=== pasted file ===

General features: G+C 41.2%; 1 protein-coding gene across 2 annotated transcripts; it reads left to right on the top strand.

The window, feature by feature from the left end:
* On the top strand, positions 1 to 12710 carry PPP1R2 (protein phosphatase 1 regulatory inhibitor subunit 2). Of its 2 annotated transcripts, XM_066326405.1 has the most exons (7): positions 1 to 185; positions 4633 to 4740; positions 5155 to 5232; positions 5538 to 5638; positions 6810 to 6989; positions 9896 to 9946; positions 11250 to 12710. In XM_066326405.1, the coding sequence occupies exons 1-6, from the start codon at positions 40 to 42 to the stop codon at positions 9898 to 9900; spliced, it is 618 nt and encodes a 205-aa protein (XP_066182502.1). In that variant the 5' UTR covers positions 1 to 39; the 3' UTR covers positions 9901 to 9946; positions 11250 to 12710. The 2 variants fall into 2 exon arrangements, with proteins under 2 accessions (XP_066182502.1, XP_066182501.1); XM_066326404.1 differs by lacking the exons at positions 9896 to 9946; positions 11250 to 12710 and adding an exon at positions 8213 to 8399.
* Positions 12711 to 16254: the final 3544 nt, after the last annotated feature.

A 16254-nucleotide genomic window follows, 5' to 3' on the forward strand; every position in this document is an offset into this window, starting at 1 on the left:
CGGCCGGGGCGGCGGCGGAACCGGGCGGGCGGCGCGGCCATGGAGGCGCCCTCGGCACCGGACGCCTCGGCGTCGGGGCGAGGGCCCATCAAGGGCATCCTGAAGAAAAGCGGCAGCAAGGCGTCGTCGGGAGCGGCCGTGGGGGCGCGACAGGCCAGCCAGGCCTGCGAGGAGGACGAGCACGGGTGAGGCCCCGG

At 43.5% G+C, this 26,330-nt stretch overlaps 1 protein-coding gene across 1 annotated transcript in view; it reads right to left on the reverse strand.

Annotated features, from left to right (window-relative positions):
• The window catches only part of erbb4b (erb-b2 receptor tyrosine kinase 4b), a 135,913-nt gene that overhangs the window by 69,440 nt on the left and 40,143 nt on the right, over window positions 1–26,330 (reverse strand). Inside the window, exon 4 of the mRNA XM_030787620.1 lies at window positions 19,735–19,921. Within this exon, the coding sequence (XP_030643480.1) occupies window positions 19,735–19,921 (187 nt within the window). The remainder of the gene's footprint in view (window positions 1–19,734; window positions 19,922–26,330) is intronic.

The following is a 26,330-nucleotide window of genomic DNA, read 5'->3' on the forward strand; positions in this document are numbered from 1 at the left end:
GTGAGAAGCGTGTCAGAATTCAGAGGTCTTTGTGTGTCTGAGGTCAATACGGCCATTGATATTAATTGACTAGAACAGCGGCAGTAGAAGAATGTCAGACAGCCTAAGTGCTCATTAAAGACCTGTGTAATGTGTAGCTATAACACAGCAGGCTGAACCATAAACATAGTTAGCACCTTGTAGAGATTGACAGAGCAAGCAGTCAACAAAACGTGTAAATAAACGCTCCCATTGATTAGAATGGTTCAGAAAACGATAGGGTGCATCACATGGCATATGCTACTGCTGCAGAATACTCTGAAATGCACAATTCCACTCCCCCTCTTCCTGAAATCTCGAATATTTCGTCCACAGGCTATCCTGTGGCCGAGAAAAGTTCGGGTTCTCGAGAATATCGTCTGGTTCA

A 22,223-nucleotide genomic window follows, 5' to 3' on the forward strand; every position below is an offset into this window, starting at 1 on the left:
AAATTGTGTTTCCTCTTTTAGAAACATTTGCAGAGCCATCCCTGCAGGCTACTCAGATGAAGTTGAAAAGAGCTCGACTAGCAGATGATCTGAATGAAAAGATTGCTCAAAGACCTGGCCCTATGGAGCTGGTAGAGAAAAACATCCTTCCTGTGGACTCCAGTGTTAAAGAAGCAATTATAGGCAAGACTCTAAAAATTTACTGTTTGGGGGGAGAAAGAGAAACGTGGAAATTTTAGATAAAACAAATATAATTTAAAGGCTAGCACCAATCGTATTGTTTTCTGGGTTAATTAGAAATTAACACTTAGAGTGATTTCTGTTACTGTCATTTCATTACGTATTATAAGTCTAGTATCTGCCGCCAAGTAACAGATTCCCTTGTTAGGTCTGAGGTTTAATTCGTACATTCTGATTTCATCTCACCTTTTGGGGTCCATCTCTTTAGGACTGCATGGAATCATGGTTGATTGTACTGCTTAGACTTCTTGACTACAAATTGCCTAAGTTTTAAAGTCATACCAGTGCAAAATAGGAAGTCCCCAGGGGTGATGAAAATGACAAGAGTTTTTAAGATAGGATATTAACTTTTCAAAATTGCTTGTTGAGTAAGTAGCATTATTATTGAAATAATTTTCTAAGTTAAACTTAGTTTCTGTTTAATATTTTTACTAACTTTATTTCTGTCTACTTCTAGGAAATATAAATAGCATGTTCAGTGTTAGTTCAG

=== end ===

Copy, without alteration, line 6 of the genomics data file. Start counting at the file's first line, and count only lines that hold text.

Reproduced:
CGGCCGGGGCGGCGGCGGAACCGGGCGGGCGGCGCGGCCATGGAGGCGCCCTCGGCACCGGACGCCTCGGCGTCGGGGCGAGGGCCCATCAAGGGCATCCTGAAGAAAAGCGGCAGCAAGGCGTCGTCGGGAGCGGCCGTGGGGGCGCGACAGGCCAGCCAGGCCTGCGAGGAGGACGAGCACGGGTGAGGCCCCGG